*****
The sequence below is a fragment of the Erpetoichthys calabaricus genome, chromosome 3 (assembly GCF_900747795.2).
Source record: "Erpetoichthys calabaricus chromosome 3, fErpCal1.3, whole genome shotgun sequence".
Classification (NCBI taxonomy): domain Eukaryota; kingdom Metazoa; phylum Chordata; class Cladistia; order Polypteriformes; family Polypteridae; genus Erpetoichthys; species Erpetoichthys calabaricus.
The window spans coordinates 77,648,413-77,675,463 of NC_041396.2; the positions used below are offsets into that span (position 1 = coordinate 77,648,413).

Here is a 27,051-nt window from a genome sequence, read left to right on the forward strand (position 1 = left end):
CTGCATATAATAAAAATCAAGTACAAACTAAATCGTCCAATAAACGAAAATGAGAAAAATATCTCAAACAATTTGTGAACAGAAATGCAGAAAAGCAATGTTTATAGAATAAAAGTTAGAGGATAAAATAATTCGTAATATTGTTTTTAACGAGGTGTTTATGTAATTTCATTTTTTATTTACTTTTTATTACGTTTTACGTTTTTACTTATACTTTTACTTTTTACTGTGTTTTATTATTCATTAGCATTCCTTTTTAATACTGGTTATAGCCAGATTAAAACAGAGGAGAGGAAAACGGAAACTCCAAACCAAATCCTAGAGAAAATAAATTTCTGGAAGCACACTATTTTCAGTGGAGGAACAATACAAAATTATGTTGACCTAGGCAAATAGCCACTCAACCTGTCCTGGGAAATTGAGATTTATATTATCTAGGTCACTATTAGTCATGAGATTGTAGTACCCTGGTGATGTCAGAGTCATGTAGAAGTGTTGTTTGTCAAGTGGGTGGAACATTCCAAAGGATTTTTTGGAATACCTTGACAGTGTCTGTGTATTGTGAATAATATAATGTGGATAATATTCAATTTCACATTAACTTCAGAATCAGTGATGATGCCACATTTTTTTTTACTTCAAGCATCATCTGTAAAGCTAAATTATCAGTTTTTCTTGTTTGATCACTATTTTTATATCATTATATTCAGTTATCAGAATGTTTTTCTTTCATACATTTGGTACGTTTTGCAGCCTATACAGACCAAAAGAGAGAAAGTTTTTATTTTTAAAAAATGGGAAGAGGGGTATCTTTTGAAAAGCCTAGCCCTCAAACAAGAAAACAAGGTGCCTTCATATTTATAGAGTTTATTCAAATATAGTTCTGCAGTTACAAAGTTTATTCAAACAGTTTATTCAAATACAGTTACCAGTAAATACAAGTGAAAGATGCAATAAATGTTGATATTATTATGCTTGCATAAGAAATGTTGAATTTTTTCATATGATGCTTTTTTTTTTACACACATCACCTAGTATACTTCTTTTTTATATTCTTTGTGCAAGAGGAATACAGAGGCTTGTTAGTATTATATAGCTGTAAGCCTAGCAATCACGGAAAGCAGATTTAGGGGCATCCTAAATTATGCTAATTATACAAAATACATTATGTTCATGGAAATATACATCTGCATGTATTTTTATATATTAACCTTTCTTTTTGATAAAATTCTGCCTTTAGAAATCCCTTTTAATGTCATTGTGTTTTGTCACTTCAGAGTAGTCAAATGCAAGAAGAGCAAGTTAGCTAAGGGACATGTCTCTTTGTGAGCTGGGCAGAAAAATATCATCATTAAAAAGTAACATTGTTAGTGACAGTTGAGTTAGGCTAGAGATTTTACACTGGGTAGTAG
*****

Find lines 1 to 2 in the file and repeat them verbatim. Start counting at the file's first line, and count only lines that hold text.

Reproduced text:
The sequence below is a fragment of the Erpetoichthys calabaricus genome, chromosome 3 (assembly GCF_900747795.2).
Source record: "Erpetoichthys calabaricus chromosome 3, fErpCal1.3, whole genome shotgun sequence".